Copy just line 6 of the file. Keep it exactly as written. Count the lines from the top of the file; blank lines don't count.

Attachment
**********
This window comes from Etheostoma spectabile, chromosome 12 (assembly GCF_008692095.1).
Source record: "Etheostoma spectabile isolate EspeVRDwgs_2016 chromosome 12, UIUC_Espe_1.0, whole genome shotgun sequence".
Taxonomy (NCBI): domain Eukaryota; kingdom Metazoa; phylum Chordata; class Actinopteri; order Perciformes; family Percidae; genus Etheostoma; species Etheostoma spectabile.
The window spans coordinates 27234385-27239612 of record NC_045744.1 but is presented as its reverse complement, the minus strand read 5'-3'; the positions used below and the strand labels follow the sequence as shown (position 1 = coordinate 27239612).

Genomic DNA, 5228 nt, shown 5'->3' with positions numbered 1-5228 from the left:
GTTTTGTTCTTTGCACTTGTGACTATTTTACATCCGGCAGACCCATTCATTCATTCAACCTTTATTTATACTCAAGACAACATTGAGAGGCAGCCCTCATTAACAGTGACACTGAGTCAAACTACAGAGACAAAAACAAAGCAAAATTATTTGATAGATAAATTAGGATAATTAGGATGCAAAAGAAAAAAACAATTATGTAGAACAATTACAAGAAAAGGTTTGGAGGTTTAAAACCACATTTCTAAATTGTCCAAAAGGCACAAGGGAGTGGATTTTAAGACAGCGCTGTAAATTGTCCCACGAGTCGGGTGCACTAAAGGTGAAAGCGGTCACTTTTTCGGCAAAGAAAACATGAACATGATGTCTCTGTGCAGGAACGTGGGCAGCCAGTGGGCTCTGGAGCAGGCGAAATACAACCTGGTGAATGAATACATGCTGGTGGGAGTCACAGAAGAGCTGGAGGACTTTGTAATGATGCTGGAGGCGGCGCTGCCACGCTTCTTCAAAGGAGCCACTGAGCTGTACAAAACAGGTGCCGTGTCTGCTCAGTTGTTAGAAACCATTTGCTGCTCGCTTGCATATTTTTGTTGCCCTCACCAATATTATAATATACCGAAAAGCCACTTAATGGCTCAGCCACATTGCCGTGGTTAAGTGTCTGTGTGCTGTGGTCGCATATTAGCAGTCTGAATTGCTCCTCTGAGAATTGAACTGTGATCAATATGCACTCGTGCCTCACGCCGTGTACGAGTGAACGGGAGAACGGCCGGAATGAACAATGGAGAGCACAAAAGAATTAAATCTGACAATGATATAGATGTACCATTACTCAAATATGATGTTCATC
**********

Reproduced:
GTTTTGTTCTTTGCACTTGTGACTATTTTACATCCGGCAGACCCATTCATTCATTCAACCTTTATTTATACTCAAGACAACATTGAGAGGCAGCCCTCATTAACAGTGACACTGAGTCAAACTACAGAGACAAAAACAAAGCAAAATTATTTGATAGATAAATTAGGATAATTAGGATGCAAAAGAAAAAAACAATTATGTAGAACAATTACAAGAAAAGGTTTGGAGGTTTAAAACCACATTTCTAAATTGTCCAAAAGGCACAAGGGAGTGGATTTTAAGACAGCGCTGTAAATTGTCCCACGAGTCGGGTGCACTAAAGGTGAAAGCGGTCACTTTTTCGGCAAAGAAAACATGAACATGATGTCTCTGTGCAGGAACGTGGGCAGCCAGTGGGCTCTGGAGCAGGCGAAATACAACCTGGTGAATGAATACATGCTGGTGGGAGTCACAGAAGAGCTGGAGGACTTTGTAATGATGCTGGAGGCGGCGCTGCCACGCTTCTTCAAAGGAGCCACTGAGCTGTACAAAACAGGTGCCGTGTCTGCTCAGTTGTTAGAAACCATTTGCTGCTCGCTTGCATATTTTTGTTGCCCTCACCAATATTATAATATACCGAAAAGCCACTTAATGGCTCAGCCACATTGCCGTGGTTAAGTGTCTGTGTGCTGTGGTCGCATATTAGCAGTCTGAATTGCTCCTCTGAGAATTGAACTGTGATCAATATGCACTCGTGCCTCACGCCGTGTACGAGTGAACGGGAGAACGGCCGGAATGAACAATGGAGAGCACAAAAGAATTAAATCTGACAATGATATAGATGTACCATTACTCAAATATGATGTTCATC